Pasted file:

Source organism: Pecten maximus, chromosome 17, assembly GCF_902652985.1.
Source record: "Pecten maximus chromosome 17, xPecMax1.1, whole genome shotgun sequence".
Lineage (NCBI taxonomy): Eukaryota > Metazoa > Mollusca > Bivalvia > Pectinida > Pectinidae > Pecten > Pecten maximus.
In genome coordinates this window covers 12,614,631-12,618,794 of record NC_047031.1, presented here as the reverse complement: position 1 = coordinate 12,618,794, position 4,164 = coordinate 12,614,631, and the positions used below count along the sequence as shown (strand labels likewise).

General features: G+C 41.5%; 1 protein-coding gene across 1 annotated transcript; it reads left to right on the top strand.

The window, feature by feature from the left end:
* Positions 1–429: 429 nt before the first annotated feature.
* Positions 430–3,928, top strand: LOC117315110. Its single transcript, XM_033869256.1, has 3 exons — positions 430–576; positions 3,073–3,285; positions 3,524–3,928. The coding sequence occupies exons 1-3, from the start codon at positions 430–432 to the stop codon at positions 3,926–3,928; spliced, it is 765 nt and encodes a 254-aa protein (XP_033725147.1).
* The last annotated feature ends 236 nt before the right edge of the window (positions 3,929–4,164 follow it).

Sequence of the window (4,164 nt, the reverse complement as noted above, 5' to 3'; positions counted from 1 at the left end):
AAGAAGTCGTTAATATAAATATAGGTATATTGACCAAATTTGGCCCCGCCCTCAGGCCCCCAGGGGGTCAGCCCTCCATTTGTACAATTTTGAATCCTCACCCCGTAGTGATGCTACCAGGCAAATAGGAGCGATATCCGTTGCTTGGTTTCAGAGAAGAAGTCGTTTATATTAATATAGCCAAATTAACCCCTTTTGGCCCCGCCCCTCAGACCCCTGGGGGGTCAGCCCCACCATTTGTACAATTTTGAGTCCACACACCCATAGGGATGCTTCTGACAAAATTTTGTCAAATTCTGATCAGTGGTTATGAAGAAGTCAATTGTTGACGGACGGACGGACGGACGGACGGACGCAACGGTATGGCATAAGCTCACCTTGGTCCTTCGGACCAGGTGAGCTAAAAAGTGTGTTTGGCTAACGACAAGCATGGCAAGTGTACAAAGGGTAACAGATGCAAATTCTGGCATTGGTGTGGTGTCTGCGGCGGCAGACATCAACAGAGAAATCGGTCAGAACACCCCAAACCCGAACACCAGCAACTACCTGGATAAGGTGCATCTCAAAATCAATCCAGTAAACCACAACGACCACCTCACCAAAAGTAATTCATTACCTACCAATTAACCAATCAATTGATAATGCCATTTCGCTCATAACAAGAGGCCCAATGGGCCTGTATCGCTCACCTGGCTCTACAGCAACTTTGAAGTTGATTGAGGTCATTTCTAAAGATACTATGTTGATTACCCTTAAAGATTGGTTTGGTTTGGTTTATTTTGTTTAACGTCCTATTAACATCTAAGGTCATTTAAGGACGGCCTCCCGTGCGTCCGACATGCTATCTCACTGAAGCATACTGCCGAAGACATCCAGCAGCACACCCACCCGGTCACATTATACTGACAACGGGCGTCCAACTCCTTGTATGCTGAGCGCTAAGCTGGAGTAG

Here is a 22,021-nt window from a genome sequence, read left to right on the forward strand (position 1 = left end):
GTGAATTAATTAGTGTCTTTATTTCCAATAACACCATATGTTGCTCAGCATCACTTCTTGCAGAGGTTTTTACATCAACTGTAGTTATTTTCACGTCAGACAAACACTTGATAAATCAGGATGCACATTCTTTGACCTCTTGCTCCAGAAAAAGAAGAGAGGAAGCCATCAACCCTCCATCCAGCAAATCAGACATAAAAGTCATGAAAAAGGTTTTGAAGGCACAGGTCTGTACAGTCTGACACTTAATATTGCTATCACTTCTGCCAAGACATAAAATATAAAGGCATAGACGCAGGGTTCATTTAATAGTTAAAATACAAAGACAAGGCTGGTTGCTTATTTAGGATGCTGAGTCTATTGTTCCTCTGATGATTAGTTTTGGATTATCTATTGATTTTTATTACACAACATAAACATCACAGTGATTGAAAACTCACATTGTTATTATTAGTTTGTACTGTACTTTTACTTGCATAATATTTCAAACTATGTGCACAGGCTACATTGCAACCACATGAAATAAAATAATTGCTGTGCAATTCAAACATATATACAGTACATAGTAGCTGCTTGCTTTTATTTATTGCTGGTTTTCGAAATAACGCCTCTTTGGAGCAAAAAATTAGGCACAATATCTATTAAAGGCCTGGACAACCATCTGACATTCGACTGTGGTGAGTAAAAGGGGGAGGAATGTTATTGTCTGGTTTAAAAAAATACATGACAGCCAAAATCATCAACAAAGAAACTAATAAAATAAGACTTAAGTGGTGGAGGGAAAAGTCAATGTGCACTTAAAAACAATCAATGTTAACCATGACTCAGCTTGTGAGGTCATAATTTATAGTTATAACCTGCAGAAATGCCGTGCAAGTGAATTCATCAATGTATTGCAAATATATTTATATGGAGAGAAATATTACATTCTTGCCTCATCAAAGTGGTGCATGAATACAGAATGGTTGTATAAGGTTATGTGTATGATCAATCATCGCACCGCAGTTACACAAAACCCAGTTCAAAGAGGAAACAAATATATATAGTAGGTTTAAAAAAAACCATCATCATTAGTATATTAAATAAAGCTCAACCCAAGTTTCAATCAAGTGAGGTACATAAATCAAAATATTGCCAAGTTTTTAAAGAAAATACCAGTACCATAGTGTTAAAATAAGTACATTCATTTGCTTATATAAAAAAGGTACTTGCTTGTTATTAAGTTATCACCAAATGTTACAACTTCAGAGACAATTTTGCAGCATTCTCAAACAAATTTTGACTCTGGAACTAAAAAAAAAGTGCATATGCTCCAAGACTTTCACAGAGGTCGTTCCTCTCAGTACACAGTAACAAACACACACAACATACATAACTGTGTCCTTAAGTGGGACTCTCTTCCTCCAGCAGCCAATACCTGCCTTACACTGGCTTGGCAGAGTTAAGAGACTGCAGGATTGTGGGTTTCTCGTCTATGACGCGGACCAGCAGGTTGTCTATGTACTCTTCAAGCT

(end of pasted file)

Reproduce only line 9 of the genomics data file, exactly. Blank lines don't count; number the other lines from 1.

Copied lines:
* The last annotated feature ends 236 nt before the right edge of the window (positions 3,929–4,164 follow it).